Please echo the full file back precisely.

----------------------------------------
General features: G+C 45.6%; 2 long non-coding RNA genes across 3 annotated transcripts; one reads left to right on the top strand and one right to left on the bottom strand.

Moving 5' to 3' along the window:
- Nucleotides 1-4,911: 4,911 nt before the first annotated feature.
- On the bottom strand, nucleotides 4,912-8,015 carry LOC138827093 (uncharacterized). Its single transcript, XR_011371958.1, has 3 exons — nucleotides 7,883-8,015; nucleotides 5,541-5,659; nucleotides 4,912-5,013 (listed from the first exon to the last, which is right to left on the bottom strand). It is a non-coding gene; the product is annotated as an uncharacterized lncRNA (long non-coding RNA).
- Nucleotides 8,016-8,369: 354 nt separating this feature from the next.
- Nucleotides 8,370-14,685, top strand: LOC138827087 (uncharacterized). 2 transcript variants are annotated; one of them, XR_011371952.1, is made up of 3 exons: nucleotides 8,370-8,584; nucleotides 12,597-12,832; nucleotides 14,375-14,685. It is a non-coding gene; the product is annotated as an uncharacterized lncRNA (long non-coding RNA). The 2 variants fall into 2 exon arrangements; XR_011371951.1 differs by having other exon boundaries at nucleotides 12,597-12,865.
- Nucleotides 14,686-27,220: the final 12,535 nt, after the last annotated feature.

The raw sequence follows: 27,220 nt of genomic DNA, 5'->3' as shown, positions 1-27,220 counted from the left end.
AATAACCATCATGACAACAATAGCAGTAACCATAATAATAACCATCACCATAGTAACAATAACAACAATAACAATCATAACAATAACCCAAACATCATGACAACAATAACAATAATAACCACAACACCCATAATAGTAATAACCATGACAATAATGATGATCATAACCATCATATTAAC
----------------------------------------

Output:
General features: G+C 45.6%; 2 long non-coding RNA genes across 3 annotated transcripts; one reads left to right on the top strand and one right to left on the bottom strand.

Moving 5' to 3' along the window:
- Nucleotides 1-4,911: 4,911 nt before the first annotated feature.
- On the bottom strand, nucleotides 4,912-8,015 carry LOC138827093 (uncharacterized). Its single transcript, XR_011371958.1, has 3 exons — nucleotides 7,883-8,015; nucleotides 5,541-5,659; nucleotides 4,912-5,013 (listed from the first exon to the last, which is right to left on the bottom strand). It is a non-coding gene; the product is annotated as an uncharacterized lncRNA (long non-coding RNA).
- Nucleotides 8,016-8,369: 354 nt separating this feature from the next.
- Nucleotides 8,370-14,685, top strand: LOC138827087 (uncharacterized). 2 transcript variants are annotated; one of them, XR_011371952.1, is made up of 3 exons: nucleotides 8,370-8,584; nucleotides 12,597-12,832; nucleotides 14,375-14,685. It is a non-coding gene; the product is annotated as an uncharacterized lncRNA (long non-coding RNA). The 2 variants fall into 2 exon arrangements; XR_011371951.1 differs by having other exon boundaries at nucleotides 12,597-12,865.
- Nucleotides 14,686-27,220: the final 12,535 nt, after the last annotated feature.

The raw sequence follows: 27,220 nt of genomic DNA, 5'->3' as shown, positions 1-27,220 counted from the left end.
AATAACCATCATGACAACAATAGCAGTAACCATAATAATAACCATCACCATAGTAACAATAACAACAATAACAATCATAACAATAACCCAAACATCATGACAACAATAACAATAATAACCACAACACCCATAATAGTAATAACCATGACAATAATGATGATCATAACCATCATATTAAC